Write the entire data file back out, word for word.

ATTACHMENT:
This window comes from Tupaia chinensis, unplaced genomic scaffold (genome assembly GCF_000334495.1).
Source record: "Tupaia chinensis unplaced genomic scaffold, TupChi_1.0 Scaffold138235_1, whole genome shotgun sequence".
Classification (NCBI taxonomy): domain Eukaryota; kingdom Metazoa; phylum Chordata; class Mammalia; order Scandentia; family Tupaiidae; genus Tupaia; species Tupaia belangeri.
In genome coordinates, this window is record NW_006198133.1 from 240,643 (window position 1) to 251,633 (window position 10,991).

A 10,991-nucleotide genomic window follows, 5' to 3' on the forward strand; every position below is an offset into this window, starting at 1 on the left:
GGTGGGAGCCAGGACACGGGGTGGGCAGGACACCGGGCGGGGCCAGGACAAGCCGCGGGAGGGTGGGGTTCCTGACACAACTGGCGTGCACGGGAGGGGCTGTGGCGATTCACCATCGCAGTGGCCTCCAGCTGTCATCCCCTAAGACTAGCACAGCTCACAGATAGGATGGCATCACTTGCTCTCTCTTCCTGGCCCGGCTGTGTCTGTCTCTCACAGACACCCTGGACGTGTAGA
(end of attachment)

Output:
This window comes from Tupaia chinensis, unplaced genomic scaffold (genome assembly GCF_000334495.1).
Source record: "Tupaia chinensis unplaced genomic scaffold, TupChi_1.0 Scaffold138235_1, whole genome shotgun sequence".
Classification (NCBI taxonomy): domain Eukaryota; kingdom Metazoa; phylum Chordata; class Mammalia; order Scandentia; family Tupaiidae; genus Tupaia; species Tupaia belangeri.
In genome coordinates, this window is record NW_006198133.1 from 240,643 (window position 1) to 251,633 (window position 10,991).

A 10,991-nucleotide genomic window follows, 5' to 3' on the forward strand; every position below is an offset into this window, starting at 1 on the left:
GGTGGGAGCCAGGACACGGGGTGGGCAGGACACCGGGCGGGGCCAGGACAAGCCGCGGGAGGGTGGGGTTCCTGACACAACTGGCGTGCACGGGAGGGGCTGTGGCGATTCACCATCGCAGTGGCCTCCAGCTGTCATCCCCTAAGACTAGCACAGCTCACAGATAGGATGGCATCACTTGCTCTCTCTTCCTGGCCCGGCTGTGTCTGTCTCTCACAGACACCCTGGACGTGTAGA